Fitz’s Lounge Bar serves up a reliable range of snacks, light bites and cocktails. Fitz’s was also named after a historic occasion. In 1939 a baby was found abandoned in the hotel’s foyer and was adopted by local steelworker Pat Fitzgerald, hence the name.
The Royal Station Hotel: Newcastle Central Station, Newcastle
Newcastle’s Royal Station Hotel is one of the north’s oldest railway hotels, opening in 1850 by Queen Victoria herself. Over the decades it’s welcomed all manner of grandees, from the likes of Laurel and Hardy and Vera Lynn to Muhammad Ali and Richard Burton.
It’s perfectly located, adjacent to Newcastle Central Station and just 10 minutes’ walk from Newcastle United’s St James’ Park Football Stadium and the city’s lively shopping, dining and nightlife areas.
The lobby is all sweeping staircases, plush carpets and grand chandeliers, making it a popular draw for wedding parties. While the 140 rooms vary in size but offer modern luxuries, desks and 24-hour room service.
The Empire Restaurant has a solid, traditional feel, offset by the jaunty cocktail bar Jalou which often has a party atmosphere with DJs playing into the wee small hours.
St Pancras Rennaissance Hotel: St Pancras International Station, London
These days St Pancras Station is a prime destination in its own right, a triumph we Brits can be genuinely proud of, and the recently refurbished Renaissance is the cherubic cherry on the cake.
It’s a veritable cathedral to rail travel, inside and out, with its impressive centrepiece staircase made famous for providing the setting for the Spice Girls to zig-a-zig-ahh around in their Wannabe video. And the atmospherically lit bar the Booking Office, which serves up a vast range of heritage punches and other cocktails and the refined oasis that is Marcus Wareing’s Gilbert Scott restaurant.
Best of all is the Chambers Club, where guests get access to an exclusive lounge area serving up afternoon tea, alcoholic drinks and canapes at intervals throughout the day.
The St Pancras Renaissance is a truly fabulous British railway station hotel, and it conjures up magic that is hard to beat.
Tregenna Castle Hotel: St Ives Station, St Ives
The Tregenna is a little different from most other historic British railway hotels since it was not made for railway tourism but cannily adapted for it. In 1877 – a century after local politician Samuel Stephens built the house – the St Ives to St Erth branch line opened, the final track in England to be laid to Isambard Kingdom Brunel’s 7 foot Broad Gauge design.
The following year the Great Western Railway Company (sometimes known as God’s Wonderful Railway because of its highly scenic views) took the line over, snapping up Tregenna Castle and converting it into a spacious hotel.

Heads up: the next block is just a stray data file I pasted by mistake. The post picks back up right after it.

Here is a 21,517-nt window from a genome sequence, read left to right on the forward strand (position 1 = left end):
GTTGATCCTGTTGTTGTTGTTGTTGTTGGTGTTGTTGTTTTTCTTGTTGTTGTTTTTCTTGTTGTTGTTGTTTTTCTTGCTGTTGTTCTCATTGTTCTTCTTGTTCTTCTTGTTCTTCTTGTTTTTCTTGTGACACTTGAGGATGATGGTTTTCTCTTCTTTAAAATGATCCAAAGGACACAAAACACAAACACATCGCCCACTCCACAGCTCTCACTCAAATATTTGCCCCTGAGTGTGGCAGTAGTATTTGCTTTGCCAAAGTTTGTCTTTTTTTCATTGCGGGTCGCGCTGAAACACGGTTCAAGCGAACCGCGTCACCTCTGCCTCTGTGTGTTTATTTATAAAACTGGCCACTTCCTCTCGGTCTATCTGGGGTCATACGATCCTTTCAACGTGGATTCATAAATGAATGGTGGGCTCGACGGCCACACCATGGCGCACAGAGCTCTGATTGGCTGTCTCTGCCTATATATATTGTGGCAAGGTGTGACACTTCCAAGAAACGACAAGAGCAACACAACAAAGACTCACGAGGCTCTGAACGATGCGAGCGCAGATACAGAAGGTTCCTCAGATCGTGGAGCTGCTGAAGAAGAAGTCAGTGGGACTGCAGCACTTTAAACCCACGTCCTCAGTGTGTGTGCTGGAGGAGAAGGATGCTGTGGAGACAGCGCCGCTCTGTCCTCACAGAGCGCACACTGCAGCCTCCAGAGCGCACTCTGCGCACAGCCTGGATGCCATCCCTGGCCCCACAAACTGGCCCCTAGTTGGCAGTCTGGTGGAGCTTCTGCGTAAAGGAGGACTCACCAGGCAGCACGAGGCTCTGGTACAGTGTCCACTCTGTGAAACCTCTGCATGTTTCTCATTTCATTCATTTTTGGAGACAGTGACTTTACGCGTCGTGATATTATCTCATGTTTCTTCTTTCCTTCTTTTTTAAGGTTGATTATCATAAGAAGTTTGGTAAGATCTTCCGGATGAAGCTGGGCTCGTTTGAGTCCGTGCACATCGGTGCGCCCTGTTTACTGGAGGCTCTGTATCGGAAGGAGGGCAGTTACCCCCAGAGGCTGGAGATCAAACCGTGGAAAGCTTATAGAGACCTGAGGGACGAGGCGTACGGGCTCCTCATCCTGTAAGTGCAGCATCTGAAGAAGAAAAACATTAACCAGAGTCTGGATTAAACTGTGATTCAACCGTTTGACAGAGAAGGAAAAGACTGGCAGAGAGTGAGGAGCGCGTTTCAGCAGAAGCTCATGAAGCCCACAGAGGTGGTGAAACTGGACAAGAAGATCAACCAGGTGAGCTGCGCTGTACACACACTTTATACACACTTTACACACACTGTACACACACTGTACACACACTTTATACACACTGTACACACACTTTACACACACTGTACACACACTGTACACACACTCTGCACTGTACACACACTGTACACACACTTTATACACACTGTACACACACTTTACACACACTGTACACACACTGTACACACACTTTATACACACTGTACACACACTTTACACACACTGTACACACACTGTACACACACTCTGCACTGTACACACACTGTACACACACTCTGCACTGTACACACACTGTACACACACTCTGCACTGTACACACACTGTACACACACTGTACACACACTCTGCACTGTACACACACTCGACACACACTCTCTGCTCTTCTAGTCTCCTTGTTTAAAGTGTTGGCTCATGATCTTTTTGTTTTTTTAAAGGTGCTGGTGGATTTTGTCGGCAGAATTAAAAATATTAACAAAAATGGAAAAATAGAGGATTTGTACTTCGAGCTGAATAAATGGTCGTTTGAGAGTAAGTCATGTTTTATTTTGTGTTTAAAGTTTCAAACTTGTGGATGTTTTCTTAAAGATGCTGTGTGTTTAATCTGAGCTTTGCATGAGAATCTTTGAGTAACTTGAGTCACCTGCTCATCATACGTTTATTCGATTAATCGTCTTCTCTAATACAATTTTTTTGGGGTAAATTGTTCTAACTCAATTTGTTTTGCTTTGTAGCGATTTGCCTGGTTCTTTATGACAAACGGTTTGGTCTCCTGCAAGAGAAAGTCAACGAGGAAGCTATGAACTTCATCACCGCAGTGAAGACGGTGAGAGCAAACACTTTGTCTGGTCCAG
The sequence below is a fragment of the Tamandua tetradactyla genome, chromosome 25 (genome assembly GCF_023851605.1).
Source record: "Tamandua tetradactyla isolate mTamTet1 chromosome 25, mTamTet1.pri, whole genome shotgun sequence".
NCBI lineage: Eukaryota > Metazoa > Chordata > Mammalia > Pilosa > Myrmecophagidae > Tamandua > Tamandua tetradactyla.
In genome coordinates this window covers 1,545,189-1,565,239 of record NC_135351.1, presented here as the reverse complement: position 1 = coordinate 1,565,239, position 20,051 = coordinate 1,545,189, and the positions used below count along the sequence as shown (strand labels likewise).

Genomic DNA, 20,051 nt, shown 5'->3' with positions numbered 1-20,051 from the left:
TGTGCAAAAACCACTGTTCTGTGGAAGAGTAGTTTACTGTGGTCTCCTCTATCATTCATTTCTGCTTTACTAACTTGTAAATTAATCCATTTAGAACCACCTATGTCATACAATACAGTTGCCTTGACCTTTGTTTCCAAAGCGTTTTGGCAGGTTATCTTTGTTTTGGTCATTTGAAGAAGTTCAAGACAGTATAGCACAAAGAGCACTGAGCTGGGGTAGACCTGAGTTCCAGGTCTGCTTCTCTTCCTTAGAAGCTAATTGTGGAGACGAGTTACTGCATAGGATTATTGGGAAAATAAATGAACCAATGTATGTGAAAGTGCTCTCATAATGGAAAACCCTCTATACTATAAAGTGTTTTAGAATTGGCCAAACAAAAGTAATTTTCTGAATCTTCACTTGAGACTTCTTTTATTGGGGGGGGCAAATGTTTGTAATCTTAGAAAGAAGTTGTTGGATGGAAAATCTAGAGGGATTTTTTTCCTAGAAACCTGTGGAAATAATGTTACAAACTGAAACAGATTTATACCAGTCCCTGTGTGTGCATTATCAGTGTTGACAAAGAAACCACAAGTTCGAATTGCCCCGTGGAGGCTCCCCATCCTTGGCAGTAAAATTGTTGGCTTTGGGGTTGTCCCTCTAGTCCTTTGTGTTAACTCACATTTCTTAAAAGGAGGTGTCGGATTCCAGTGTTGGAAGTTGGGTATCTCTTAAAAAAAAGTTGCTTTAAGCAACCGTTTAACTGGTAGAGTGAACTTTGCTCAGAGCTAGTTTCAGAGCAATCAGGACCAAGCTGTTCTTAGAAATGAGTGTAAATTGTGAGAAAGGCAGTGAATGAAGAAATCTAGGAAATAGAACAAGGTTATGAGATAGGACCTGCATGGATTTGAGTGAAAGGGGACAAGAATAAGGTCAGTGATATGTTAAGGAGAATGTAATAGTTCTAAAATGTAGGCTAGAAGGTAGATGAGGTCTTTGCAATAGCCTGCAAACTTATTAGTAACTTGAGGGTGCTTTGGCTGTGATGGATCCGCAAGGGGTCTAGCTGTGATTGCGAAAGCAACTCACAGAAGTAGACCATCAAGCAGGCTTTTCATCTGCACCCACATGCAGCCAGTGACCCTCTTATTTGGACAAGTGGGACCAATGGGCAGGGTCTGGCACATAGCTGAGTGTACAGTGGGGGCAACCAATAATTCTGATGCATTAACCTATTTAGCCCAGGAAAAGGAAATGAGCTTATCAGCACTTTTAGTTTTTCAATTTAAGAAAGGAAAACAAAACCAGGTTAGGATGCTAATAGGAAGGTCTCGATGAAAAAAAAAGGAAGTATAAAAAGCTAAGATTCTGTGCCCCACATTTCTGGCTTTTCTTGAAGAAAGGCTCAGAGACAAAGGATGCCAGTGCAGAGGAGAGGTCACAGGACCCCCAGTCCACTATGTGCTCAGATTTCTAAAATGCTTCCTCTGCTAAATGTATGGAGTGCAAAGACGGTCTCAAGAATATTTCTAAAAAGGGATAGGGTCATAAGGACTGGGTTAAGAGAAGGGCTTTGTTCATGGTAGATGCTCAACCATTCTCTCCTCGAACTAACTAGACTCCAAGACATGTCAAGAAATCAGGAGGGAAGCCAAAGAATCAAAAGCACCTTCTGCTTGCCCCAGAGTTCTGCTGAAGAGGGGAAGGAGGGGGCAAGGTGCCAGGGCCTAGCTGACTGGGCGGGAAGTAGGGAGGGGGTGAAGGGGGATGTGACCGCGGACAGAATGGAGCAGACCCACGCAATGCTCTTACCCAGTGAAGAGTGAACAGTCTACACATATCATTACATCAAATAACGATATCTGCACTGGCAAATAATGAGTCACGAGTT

Set in a vast, secluded 72-acre estate of natural woodland, Tregenna is a fifteen-minute walk from St Ives Station. Situated just five minutes from the beach and directly overlooking stunning St Ives Bay, makes it a popular wedding venue. Steeped in history, you half expect to bump into Hercule Poirot stalking the corridors in this 18th-century mansion house.
Talking of which, why not get in the Murder on the Orient Express mood and take the Night Riviera Sleeper to Cornwall from London.
And if you’re lucky enough to live already in this lovely slice of southwestern serenity, why not make the most of your backyard using the Devon and Cornwall Railcard? You can’t get a better bit of butter on your knife!
Waldorf Astoria – The Caledonian: Haymarket Station, Edinburgh
Under the shadow of Edinburgh Castle near Edinburgh’s West End and ten minutes’ walk from Edinburgh Haymarket Station sits The Caledonian Hotel. Completed in 1903 the hotel’s atrium once served as the ticket hall of the former Princes Street Station which closed in 1965.
The hotel re-opened in 2012 to great acclaim after a lavish £24 million refit. The Michelin-starred Galvin brothers run the hotel’s two restaurants, Galvin Brasserie De Luxe and the Pompadour. Pampering is the order of the day here. ‘The Caley’ boasts Britain’s only Guerlain spa and also claims to have ‘the biggest hotel bathrooms in Edinburgh.’
Echoes of its railway heritage can be traced in the Peacock Alley Bar which used to be the station’s ticket office and concourse. Look out for the original station clock and other historic mementoes while you indulge in a luxurious afternoon tea.
Outside the three arched entrance to the hotel were originally built to enter the station complex. While on Rutland Street, a decorative iron archway has been preserved from one of the station’s other gates.
British Railway Hotels Worth Missing Your Train For
Are there any more British railway hotels that are worth missing your train for? We’d love to know your favourites and hidden gems.